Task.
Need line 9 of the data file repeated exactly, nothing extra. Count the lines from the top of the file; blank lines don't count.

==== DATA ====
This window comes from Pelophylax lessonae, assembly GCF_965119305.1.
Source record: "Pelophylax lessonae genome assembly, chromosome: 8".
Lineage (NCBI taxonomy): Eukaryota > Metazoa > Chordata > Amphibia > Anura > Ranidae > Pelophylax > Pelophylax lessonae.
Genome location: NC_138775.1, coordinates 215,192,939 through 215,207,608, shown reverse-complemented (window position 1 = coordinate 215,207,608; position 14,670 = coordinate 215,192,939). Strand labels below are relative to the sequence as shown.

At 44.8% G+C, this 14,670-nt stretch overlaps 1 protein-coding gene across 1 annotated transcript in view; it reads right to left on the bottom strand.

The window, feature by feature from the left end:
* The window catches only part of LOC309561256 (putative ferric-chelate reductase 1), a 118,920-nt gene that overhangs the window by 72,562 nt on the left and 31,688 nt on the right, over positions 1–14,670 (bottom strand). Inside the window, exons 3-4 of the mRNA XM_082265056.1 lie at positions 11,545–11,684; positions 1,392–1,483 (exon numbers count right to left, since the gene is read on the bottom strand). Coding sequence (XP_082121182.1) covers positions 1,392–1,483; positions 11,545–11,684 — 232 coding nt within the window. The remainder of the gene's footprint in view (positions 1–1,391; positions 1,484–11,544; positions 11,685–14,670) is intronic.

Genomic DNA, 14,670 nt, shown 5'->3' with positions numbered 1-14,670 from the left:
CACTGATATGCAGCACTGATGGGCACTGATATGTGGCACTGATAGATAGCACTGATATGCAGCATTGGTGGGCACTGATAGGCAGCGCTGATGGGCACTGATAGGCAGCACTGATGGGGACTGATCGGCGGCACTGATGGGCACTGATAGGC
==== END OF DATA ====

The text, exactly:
CACTGATATGCAGCACTGATGGGCACTGATATGTGGCACTGATAGATAGCACTGATATGCAGCATTGGTGGGCACTGATAGGCAGCGCTGATGGGCACTGATAGGCAGCACTGATGGGGACTGATCGGCGGCACTGATGGGCACTGATAGGC